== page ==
1. Success Story

Farmers in Tamil Nadu Cultivating Alphonso Mango; Getting Good Yield and Profit

Nikita Arya
Nikita Arya

Among all the varieties of mangoes in India, Alphonso mango is the most demanded variety due to its sweetness, richness, and flavor. It is also known as Hafoos, Hapuz or Aapoos. Due to its large demand among consumers, many farmers across the country wish to cultivate this delicious fruit in their farms, however, there are only a few states which have the natural habitat to grow Alphonso. These states include Gujarat, Maharashtra, Madhya Pradesh, and Karnataka. However, there is a district in Tamil Nadu where the cultivation of Alphonso mango has taken place. In and around the district of Dindigul, many farmers are not only cultivating the variety of mango but are also earning a great income. For the farmers of Tamil Nadu, the cultivation of Alphonso holds great importance as the fruit is high-yielding and can be quite rewarding. 

Why Alphonso is Special for Tamil Nadu 

The cultivation of Alphonso could be quite fruitful for the farmers. As the summers are approaching, demand for mangoes reaches its peak. But many farmers in southern India could not reap the benefits of Alphonso’s demand. As mentioned above, this variety of mangoes is generally found in the eastern states of India and not in southern India. This is because the weather of the southern states is not considered suitable for the cultivation of the fruit. Some of the farmers have analyzed the limitations so that they could also make some benefit out of alphonso mango production. The farmers in Dindigul have curated some new techniques to make Alphonso cultivation a success.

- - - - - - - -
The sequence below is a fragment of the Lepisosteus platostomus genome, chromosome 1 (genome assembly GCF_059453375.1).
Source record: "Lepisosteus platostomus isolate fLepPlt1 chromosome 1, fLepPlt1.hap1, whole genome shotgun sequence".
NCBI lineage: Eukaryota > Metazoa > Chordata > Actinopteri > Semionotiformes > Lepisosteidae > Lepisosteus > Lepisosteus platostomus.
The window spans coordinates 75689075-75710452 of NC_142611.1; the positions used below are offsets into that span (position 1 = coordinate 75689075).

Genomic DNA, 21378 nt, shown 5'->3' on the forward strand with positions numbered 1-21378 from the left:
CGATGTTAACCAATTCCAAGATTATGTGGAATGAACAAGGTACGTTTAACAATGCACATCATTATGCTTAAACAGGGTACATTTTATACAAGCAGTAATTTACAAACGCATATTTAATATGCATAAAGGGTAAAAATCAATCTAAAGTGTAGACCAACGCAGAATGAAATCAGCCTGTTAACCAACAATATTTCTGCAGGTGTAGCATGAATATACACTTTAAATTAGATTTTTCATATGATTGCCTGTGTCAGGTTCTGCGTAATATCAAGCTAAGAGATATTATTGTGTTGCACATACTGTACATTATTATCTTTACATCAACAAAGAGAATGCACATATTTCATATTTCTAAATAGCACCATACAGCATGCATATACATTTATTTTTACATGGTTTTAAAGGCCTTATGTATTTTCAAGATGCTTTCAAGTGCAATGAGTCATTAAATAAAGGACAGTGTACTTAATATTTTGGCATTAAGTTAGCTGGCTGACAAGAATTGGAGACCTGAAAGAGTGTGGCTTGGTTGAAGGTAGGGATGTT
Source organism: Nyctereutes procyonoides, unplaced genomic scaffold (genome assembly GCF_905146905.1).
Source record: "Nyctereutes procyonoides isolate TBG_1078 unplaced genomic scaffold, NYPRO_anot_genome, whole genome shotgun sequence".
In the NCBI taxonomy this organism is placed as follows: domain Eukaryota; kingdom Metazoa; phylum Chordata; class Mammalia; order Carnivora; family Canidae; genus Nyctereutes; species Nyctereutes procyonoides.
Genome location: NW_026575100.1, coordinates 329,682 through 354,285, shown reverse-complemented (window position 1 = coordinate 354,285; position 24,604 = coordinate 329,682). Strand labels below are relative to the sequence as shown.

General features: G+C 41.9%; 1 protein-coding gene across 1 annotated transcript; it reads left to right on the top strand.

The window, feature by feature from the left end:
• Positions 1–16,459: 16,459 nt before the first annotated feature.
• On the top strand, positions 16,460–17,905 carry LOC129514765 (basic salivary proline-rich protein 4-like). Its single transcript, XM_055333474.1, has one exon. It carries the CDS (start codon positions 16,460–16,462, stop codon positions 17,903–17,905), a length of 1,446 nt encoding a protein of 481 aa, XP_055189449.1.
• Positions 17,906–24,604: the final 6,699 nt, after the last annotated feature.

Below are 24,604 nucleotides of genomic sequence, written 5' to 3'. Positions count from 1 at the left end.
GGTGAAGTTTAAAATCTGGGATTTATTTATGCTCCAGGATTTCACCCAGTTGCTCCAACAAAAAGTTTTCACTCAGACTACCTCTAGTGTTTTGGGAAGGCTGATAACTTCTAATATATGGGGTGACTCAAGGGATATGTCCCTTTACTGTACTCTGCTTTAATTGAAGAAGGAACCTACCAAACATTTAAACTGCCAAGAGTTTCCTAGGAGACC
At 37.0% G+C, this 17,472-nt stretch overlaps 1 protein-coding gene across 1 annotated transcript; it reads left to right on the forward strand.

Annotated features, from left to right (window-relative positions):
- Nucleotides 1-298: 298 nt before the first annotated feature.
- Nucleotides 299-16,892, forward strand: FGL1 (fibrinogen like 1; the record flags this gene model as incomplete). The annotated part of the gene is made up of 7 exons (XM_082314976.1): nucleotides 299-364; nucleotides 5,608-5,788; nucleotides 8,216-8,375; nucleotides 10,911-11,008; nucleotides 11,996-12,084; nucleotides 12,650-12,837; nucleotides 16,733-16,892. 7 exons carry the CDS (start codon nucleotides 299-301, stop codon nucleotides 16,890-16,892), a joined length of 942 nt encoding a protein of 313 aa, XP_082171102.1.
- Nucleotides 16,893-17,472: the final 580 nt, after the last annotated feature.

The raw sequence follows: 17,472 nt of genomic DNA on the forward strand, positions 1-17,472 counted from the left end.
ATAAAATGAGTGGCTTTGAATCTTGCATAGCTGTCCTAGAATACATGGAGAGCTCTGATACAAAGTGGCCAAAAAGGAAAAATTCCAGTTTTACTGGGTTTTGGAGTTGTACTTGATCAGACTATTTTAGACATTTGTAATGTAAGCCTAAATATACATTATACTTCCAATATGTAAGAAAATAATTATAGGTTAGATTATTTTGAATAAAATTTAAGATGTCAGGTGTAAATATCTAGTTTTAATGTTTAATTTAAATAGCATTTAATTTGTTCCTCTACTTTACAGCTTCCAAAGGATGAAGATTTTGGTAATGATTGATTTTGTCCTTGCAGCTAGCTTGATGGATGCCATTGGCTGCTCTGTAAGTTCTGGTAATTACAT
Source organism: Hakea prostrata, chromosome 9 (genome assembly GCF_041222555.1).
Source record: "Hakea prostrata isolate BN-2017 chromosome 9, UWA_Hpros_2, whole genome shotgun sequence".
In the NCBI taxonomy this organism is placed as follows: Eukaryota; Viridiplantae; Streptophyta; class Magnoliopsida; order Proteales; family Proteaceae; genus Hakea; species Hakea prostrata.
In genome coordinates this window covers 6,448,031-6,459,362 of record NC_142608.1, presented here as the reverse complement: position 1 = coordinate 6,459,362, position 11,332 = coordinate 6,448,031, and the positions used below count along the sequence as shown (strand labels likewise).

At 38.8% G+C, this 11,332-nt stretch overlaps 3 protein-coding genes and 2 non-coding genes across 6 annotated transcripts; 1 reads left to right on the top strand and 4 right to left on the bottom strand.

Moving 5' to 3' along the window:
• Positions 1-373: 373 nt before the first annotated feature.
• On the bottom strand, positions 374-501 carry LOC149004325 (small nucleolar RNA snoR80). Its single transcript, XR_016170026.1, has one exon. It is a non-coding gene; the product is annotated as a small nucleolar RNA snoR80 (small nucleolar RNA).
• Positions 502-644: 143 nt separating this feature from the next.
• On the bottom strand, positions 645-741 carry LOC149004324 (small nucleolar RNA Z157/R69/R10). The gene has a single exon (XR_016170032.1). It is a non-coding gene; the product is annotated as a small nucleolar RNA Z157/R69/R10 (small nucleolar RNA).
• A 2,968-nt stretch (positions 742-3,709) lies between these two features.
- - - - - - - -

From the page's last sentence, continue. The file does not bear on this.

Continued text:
How Dindigul is Cultivating Alphonso  

Pest management is the most important thing to do Alphonso cultivation in such an area with weather limitations. Among many Dindigul farmers, Kurumpatti, who has worked towards cultivating Alphonso in the region himself agrees that Alphonso farming has been possible with the help of pest management along with water management. He says that 120 tonnes of Alphonso mangoes are produced from 80 acres almost every year from Dindigul district. 

While another farmer S.T. Baskar says that it is important to take care of irrigation along with water management. A ground-level borewell has been constructed with a capacity of 3.5 lakh liters for systematic and better irrigation. Drip irrigation has also been used in Alphonso cultivation in the region. The seedlings brought from Maharashtra were kept at a spacing of 15 feet, water was dripped into the roots. The farmers had used neem leaves as pesticides. The cultivation was done through zero-fertilizer organic technology. 

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